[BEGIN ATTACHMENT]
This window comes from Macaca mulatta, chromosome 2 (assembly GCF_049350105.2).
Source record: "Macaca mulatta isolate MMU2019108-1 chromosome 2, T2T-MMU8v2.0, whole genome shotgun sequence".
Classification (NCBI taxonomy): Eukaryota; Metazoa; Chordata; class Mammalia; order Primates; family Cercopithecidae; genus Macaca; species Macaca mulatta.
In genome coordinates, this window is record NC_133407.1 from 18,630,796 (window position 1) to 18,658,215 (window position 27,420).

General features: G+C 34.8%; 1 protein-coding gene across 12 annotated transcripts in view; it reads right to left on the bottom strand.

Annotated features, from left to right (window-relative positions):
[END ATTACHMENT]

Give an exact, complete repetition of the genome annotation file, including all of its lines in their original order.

This window comes from Macaca mulatta, chromosome 2 (assembly GCF_049350105.2).
Source record: "Macaca mulatta isolate MMU2019108-1 chromosome 2, T2T-MMU8v2.0, whole genome shotgun sequence".
Classification (NCBI taxonomy): Eukaryota; Metazoa; Chordata; class Mammalia; order Primates; family Cercopithecidae; genus Macaca; species Macaca mulatta.
In genome coordinates, this window is record NC_133407.1 from 18,630,796 (window position 1) to 18,658,215 (window position 27,420).

General features: G+C 34.8%; 1 protein-coding gene across 12 annotated transcripts in view; it reads right to left on the bottom strand.

Annotated features, from left to right (window-relative positions):